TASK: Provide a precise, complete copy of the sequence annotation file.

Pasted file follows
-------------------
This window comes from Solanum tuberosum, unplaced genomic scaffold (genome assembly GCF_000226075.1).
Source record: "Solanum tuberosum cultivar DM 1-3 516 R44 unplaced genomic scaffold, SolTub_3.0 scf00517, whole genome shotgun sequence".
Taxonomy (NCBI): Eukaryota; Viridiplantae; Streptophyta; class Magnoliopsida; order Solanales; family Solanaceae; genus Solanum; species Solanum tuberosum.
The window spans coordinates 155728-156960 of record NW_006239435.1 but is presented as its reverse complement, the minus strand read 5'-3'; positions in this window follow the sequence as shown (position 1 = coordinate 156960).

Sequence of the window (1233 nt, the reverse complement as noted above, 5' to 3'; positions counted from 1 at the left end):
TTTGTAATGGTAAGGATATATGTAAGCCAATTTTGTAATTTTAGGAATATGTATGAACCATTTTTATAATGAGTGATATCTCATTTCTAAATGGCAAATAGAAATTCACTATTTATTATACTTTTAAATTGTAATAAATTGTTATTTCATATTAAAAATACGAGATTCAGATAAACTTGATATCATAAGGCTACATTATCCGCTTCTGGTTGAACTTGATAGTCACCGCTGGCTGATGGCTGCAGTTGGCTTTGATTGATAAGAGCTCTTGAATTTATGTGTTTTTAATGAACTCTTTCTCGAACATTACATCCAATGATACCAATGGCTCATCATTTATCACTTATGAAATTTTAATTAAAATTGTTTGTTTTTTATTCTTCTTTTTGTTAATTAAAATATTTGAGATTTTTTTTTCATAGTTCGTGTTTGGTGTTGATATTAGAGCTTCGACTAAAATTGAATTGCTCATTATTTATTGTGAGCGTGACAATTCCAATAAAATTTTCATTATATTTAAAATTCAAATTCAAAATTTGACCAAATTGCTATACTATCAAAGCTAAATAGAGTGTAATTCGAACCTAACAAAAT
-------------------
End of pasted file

This window comes from Solanum tuberosum, unplaced genomic scaffold (genome assembly GCF_000226075.1).
Source record: "Solanum tuberosum cultivar DM 1-3 516 R44 unplaced genomic scaffold, SolTub_3.0 scf00517, whole genome shotgun sequence".
Taxonomy (NCBI): Eukaryota; Viridiplantae; Streptophyta; class Magnoliopsida; order Solanales; family Solanaceae; genus Solanum; species Solanum tuberosum.
The window spans coordinates 155728-156960 of record NW_006239435.1 but is presented as its reverse complement, the minus strand read 5'-3'; positions in this window follow the sequence as shown (position 1 = coordinate 156960).

Sequence of the window (1233 nt, the reverse complement as noted above, 5' to 3'; positions counted from 1 at the left end):
TTTGTAATGGTAAGGATATATGTAAGCCAATTTTGTAATTTTAGGAATATGTATGAACCATTTTTATAATGAGTGATATCTCATTTCTAAATGGCAAATAGAAATTCACTATTTATTATACTTTTAAATTGTAATAAATTGTTATTTCATATTAAAAATACGAGATTCAGATAAACTTGATATCATAAGGCTACATTATCCGCTTCTGGTTGAACTTGATAGTCACCGCTGGCTGATGGCTGCAGTTGGCTTTGATTGATAAGAGCTCTTGAATTTATGTGTTTTTAATGAACTCTTTCTCGAACATTACATCCAATGATACCAATGGCTCATCATTTATCACTTATGAAATTTTAATTAAAATTGTTTGTTTTTTATTCTTCTTTTTGTTAATTAAAATATTTGAGATTTTTTTTTCATAGTTCGTGTTTGGTGTTGATATTAGAGCTTCGACTAAAATTGAATTGCTCATTATTTATTGTGAGCGTGACAATTCCAATAAAATTTTCATTATATTTAAAATTCAAATTCAAAATTTGACCAAATTGCTATACTATCAAAGCTAAATAGAGTGTAATTCGAACCTAACAAAAT